Schwartz brought a third-party complaint against Fireman’s Fund on October 12, 2014,

alleging contribution and reformation.

The trial court dismissed the third-party complaint

pursuant to Fireman’s Fund’s motion on March 12, 2015. ¶7

Schwartz filed an amended third-party complaint against Fireman’s Fund on March 26,

2015, alleging as follows. Pursuant to an agreement, it was an appointed agent of Fireman’s Fund. The agency agreement contained the following language: “We [Fireman’s Fund] will indemnify you and hold you harmless, including paying your reasonable defense costs, against liability for damages, fines and penalties, arising out of acts we took or failed to take, and for our errors and omissions, and for your acts taken at our direction.” John Jacobs, a Schwartz insurance producer, submitted an application for insurance to Fireman’s Fund in January 2013 to insure Loomcraft. Thomas Brennan, a Fireman’s Fund insurance

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2017 IL App (2d) 160557-U

underwriter, then contacted Jacobs to further discuss the coverage sought, and they had several conversations about the topic. At an in-person meeting on January 22, 2013, Jacobs specifically informed Brennan that Loomcraft required selling price coverage for all of its goods. Jacobs also shared with Brennan a competing quote for Loomcraft’s insurance renewal that included such coverage. Brennan told Jacobs that such coverage would be included with Fireman’s Fund’s property coverage and that a separate endorsement was not necessary. Fireman’s Fund inspected all of Loomcraft’s business locations prior to issuing a quote, and it should have known that Loomcraft did not manufacture any goods. Following Loomcraft’s insurance claim, Fireman’s Fund stated that the selling price coverage in the policy applied only to product manufactured by Loomcraft and not to product which Loomcraft finished and held for sale to others. Thus, contrary to Schwartz’s specific request and instruction, Fireman’s Fund underwrote and issued an insurance policy to Loomcraft that did not contain the selling price coverage requested, thereby exposing Schwartz to liability to Loomcraft. Schwartz alleged that pursuant to the agency agreement, it was entitled to indemnification from Fireman’s Fund for the compensatory damages that could be awarded against it in Loomcraft’s favor, and for Schwartz’s reasonable attorney fees and costs expended in defending itself against Loomcraft’s suit. ¶8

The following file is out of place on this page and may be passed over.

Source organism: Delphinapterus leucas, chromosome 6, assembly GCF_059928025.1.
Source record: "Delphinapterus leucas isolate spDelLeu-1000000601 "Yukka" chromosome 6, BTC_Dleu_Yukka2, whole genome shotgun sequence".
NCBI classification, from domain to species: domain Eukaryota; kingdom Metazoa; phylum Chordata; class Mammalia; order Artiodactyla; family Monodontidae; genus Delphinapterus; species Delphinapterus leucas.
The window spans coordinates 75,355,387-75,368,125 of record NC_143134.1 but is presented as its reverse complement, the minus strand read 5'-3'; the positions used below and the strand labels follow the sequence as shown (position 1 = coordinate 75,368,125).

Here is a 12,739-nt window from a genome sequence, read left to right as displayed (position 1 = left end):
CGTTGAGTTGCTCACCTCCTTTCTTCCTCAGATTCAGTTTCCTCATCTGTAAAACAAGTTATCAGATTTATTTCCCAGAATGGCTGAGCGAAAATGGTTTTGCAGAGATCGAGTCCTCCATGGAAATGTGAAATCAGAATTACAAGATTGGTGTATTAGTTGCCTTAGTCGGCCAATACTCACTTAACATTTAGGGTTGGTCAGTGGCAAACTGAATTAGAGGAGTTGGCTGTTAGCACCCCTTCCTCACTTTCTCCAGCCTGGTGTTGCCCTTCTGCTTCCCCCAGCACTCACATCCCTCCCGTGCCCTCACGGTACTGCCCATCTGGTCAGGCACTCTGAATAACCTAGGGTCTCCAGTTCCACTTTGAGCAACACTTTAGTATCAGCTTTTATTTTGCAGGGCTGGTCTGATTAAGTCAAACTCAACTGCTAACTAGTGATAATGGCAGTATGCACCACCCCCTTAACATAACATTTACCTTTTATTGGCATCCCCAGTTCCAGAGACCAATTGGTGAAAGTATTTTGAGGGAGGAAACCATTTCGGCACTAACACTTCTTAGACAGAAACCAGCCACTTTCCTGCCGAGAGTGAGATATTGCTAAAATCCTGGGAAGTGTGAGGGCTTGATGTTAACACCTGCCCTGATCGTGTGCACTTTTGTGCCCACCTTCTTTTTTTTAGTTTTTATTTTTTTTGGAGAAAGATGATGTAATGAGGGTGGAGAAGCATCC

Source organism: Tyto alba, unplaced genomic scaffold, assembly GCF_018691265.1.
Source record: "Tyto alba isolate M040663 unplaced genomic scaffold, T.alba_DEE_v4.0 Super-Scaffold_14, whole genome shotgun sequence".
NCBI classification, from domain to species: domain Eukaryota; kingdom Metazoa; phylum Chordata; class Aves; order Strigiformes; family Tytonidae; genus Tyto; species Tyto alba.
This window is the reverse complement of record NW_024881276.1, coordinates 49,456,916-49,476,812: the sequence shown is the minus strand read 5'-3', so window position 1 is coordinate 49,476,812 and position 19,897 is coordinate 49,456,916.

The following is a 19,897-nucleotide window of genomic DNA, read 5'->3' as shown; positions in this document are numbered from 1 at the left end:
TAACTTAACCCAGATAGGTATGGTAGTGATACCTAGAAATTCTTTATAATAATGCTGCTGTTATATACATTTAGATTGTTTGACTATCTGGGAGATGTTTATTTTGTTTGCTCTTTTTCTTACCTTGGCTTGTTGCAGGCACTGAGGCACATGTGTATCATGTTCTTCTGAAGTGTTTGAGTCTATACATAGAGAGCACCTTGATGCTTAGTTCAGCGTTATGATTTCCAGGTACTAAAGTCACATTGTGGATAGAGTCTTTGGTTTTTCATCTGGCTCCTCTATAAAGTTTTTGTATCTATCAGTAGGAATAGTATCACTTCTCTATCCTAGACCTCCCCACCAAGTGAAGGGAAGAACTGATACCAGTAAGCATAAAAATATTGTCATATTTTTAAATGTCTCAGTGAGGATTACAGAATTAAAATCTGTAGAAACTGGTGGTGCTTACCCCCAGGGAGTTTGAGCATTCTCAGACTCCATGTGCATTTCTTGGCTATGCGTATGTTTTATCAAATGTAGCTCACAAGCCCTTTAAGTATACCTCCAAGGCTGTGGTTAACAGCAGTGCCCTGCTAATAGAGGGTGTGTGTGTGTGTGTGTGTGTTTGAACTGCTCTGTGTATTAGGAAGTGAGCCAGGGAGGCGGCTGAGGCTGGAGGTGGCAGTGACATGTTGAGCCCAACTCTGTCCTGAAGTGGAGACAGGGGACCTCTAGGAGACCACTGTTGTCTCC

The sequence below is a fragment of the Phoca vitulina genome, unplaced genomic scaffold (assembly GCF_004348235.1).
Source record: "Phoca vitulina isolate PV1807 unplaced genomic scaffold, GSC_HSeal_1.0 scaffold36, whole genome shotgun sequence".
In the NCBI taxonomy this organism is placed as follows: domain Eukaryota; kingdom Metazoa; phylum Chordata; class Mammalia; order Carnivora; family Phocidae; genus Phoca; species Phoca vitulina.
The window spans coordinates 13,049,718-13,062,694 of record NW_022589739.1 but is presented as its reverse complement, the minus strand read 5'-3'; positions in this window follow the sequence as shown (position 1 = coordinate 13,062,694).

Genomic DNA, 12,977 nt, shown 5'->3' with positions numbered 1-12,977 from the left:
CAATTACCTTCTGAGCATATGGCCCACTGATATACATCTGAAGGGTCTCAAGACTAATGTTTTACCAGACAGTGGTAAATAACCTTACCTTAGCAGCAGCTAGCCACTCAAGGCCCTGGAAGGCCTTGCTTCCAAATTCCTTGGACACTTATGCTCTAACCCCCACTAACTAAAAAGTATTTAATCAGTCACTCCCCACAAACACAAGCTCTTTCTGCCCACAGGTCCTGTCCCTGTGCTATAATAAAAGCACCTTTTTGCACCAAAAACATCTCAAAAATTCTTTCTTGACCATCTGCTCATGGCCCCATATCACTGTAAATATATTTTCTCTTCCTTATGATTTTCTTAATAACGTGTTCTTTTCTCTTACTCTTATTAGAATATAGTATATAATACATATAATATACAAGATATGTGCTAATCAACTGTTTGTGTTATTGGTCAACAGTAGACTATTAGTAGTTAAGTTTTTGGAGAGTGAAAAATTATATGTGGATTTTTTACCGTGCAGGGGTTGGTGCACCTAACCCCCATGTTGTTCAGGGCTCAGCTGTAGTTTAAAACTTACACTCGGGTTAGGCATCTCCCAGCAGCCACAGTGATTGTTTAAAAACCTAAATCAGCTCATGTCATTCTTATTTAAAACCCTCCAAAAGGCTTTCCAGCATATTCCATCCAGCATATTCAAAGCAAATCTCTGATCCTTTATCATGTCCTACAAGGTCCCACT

On June 2, 2015, Loomcraft moved for summary judgment against Schwartz.

In

response to Loomcraft’s statement of uncontested facts in support of its summary judgment motion, Schwartz admitted that it confirmed that the Fireman’s Fund policy included the same selling price endorsement as the Liberty Mutual Insurance policy.

The trial court granted

Loomcraft’s motion on July 28, 2015, and entered judgment against Schwartz for $529,980.58, subject to reduction upon evidence of discounts and charges. On October 8, 2015, the trial court entered an agreed final judgment order requiring Schwartz to pay Loomcraft $519,910.58.

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2017 IL App (2d) 160557-U

However, Loomcraft and Schwartz thereafter entered into a settlement agreement.

On

November 6, 2015, they requested that the trial court vacate its October 8, 2015, order and dismiss Loomcraft’s suit with prejudice. The trial court granted the motion on December 3, 2015. ¶9

Meanwhile, on August 12, 2015, Fireman’s Fund moved for summary judgment against

Schwartz on Schwartz’s amended third-party complaint. Fireman’s Fund argued that the agency agreement’s provisions were inapplicable because the trial court had found that Schwartz’s negligence as an insurance broker caused Loomcraft’s damages; Fireman’s Fund argued that Schwartz was not acting as Fireman’s Fund’s agent when it engaged in the negligent conduct. The trial court denied the motion on March 15, 2016, finding that there was a question of fact as to the agency agreement’s scope. ¶ 10

On May 25, 2016, Fireman’s Fund again moved for summary judgment against Schwartz

on Schwartz’s amended third-party complaint. This time, it argued that the indemnity provision limited its obligation to its own acts and conduct, as opposed to negligence attributable to Schwartz. Fireman’s Fund further argued that any attempt at succeeding in the indemnification claim required Schwartz to prove that Brennan failed to possess and exercise the minimum standard of knowledge and ability of an insurance underwriter, which required expert testimony. ¶ 11

In its response, Schwartz disputed that expert witness testimony was required, stating that